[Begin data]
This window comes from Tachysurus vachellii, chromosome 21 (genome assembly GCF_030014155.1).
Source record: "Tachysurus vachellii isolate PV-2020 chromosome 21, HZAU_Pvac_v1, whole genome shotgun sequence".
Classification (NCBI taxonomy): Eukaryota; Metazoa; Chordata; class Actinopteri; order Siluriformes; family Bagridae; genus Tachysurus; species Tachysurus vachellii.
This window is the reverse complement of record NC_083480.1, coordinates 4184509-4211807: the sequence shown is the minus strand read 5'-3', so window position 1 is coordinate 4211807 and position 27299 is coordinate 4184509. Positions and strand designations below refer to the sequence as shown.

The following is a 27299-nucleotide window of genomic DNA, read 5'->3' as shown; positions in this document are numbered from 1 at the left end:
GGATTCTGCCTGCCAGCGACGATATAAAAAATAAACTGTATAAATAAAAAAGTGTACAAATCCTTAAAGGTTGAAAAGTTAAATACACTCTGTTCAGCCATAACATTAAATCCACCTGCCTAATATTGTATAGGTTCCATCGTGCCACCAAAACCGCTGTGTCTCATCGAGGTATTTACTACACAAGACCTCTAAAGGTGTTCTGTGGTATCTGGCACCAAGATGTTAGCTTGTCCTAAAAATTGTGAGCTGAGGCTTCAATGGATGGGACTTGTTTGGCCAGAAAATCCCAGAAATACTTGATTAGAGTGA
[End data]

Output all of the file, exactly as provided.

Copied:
This window comes from Tachysurus vachellii, chromosome 21 (genome assembly GCF_030014155.1).
Source record: "Tachysurus vachellii isolate PV-2020 chromosome 21, HZAU_Pvac_v1, whole genome shotgun sequence".
Classification (NCBI taxonomy): Eukaryota; Metazoa; Chordata; class Actinopteri; order Siluriformes; family Bagridae; genus Tachysurus; species Tachysurus vachellii.
This window is the reverse complement of record NC_083480.1, coordinates 4184509-4211807: the sequence shown is the minus strand read 5'-3', so window position 1 is coordinate 4211807 and position 27299 is coordinate 4184509. Positions and strand designations below refer to the sequence as shown.

The following is a 27299-nucleotide window of genomic DNA, read 5'->3' as shown; positions in this document are numbered from 1 at the left end:
GGATTCTGCCTGCCAGCGACGATATAAAAAATAAACTGTATAAATAAAAAAGTGTACAAATCCTTAAAGGTTGAAAAGTTAAATACACTCTGTTCAGCCATAACATTAAATCCACCTGCCTAATATTGTATAGGTTCCATCGTGCCACCAAAACCGCTGTGTCTCATCGAGGTATTTACTACACAAGACCTCTAAAGGTGTTCTGTGGTATCTGGCACCAAGATGTTAGCTTGTCCTAAAAATTGTGAGCTGAGGCTTCAATGGATGGGACTTGTTTGGCCAGAAAATCCCAGAAATACTTGATTAGAGTGA